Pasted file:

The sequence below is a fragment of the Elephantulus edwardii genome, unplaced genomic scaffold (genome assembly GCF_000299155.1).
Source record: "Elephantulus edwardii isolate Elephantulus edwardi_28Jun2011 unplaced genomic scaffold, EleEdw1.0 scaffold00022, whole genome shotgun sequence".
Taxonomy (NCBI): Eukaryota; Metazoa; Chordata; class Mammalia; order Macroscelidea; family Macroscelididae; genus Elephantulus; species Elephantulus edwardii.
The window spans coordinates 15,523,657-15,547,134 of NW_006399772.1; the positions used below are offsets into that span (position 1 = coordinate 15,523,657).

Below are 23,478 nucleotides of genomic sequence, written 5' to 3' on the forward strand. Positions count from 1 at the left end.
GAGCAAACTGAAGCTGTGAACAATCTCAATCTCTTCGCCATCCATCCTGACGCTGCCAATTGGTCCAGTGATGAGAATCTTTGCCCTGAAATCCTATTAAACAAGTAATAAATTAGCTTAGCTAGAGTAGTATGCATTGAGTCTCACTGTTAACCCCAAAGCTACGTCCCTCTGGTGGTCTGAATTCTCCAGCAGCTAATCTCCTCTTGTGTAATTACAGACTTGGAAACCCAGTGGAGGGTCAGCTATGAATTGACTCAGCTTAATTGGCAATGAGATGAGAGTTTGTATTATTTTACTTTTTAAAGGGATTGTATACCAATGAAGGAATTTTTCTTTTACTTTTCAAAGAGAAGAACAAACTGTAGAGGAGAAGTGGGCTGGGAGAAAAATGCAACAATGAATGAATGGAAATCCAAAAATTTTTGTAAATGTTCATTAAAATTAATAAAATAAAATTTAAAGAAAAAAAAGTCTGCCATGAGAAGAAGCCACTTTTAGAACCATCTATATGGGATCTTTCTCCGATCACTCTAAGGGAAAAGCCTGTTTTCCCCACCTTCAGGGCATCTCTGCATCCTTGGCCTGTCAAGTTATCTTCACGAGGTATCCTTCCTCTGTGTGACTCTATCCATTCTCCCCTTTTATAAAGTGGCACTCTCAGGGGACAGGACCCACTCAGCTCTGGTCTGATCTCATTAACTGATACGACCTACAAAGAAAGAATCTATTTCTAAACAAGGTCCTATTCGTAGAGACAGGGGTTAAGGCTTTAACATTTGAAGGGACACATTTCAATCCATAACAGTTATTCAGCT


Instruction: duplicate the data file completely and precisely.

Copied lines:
The sequence below is a fragment of the Elephantulus edwardii genome, unplaced genomic scaffold (genome assembly GCF_000299155.1).
Source record: "Elephantulus edwardii isolate Elephantulus edwardi_28Jun2011 unplaced genomic scaffold, EleEdw1.0 scaffold00022, whole genome shotgun sequence".
Taxonomy (NCBI): Eukaryota; Metazoa; Chordata; class Mammalia; order Macroscelidea; family Macroscelididae; genus Elephantulus; species Elephantulus edwardii.
The window spans coordinates 15,523,657-15,547,134 of NW_006399772.1; the positions used below are offsets into that span (position 1 = coordinate 15,523,657).

Below are 23,478 nucleotides of genomic sequence, written 5' to 3' on the forward strand. Positions count from 1 at the left end.
GAGCAAACTGAAGCTGTGAACAATCTCAATCTCTTCGCCATCCATCCTGACGCTGCCAATTGGTCCAGTGATGAGAATCTTTGCCCTGAAATCCTATTAAACAAGTAATAAATTAGCTTAGCTAGAGTAGTATGCATTGAGTCTCACTGTTAACCCCAAAGCTACGTCCCTCTGGTGGTCTGAATTCTCCAGCAGCTAATCTCCTCTTGTGTAATTACAGACTTGGAAACCCAGTGGAGGGTCAGCTATGAATTGACTCAGCTTAATTGGCAATGAGATGAGAGTTTGTATTATTTTACTTTTTAAAGGGATTGTATACCAATGAAGGAATTTTTCTTTTACTTTTCAAAGAGAAGAACAAACTGTAGAGGAGAAGTGGGCTGGGAGAAAAATGCAACAATGAATGAATGGAAATCCAAAAATTTTTGTAAATGTTCATTAAAATTAATAAAATAAAATTTAAAGAAAAAAAAGTCTGCCATGAGAAGAAGCCACTTTTAGAACCATCTATATGGGATCTTTCTCCGATCACTCTAAGGGAAAAGCCTGTTTTCCCCACCTTCAGGGCATCTCTGCATCCTTGGCCTGTCAAGTTATCTTCACGAGGTATCCTTCCTCTGTGTGACTCTATCCATTCTCCCCTTTTATAAAGTGGCACTCTCAGGGGACAGGACCCACTCAGCTCTGGTCTGATCTCATTAACTGATACGACCTACAAAGAAAGAATCTATTTCTAAACAAGGTCCTATTCGTAGAGACAGGGGTTAAGGCTTTAACATTTGAAGGGACACATTTCAATCCATAACAGTTATTCAGCT